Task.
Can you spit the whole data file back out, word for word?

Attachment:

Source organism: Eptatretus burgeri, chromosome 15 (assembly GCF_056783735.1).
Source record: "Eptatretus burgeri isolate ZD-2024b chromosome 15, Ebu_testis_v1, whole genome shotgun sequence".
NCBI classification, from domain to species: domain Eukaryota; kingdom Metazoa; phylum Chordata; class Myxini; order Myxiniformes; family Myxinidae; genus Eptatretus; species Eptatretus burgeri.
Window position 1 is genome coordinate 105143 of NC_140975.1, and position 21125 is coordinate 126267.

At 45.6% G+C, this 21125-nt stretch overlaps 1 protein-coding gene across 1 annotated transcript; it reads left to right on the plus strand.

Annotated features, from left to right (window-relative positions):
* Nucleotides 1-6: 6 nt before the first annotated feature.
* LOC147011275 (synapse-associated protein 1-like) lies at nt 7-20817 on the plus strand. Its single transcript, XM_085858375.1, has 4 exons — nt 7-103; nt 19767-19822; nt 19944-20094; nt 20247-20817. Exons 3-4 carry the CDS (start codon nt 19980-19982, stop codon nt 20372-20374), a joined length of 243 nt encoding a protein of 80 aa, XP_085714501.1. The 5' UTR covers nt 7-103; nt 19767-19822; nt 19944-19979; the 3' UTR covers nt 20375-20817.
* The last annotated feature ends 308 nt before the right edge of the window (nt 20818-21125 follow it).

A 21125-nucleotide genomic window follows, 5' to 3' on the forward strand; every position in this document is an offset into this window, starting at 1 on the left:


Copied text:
Source organism: Eptatretus burgeri, chromosome 15 (assembly GCF_056783735.1).
Source record: "Eptatretus burgeri isolate ZD-2024b chromosome 15, Ebu_testis_v1, whole genome shotgun sequence".
NCBI classification, from domain to species: domain Eukaryota; kingdom Metazoa; phylum Chordata; class Myxini; order Myxiniformes; family Myxinidae; genus Eptatretus; species Eptatretus burgeri.
Window position 1 is genome coordinate 105143 of NC_140975.1, and position 21125 is coordinate 126267.

At 45.6% G+C, this 21125-nt stretch overlaps 1 protein-coding gene across 1 annotated transcript; it reads left to right on the plus strand.

Annotated features, from left to right (window-relative positions):
* Nucleotides 1-6: 6 nt before the first annotated feature.
* LOC147011275 (synapse-associated protein 1-like) lies at nt 7-20817 on the plus strand. Its single transcript, XM_085858375.1, has 4 exons — nt 7-103; nt 19767-19822; nt 19944-20094; nt 20247-20817. Exons 3-4 carry the CDS (start codon nt 19980-19982, stop codon nt 20372-20374), a joined length of 243 nt encoding a protein of 80 aa, XP_085714501.1. The 5' UTR covers nt 7-103; nt 19767-19822; nt 19944-19979; the 3' UTR covers nt 20375-20817.
* The last annotated feature ends 308 nt before the right edge of the window (nt 20818-21125 follow it).

A 21125-nucleotide genomic window follows, 5' to 3' on the forward strand; every position in this document is an offset into this window, starting at 1 on the left: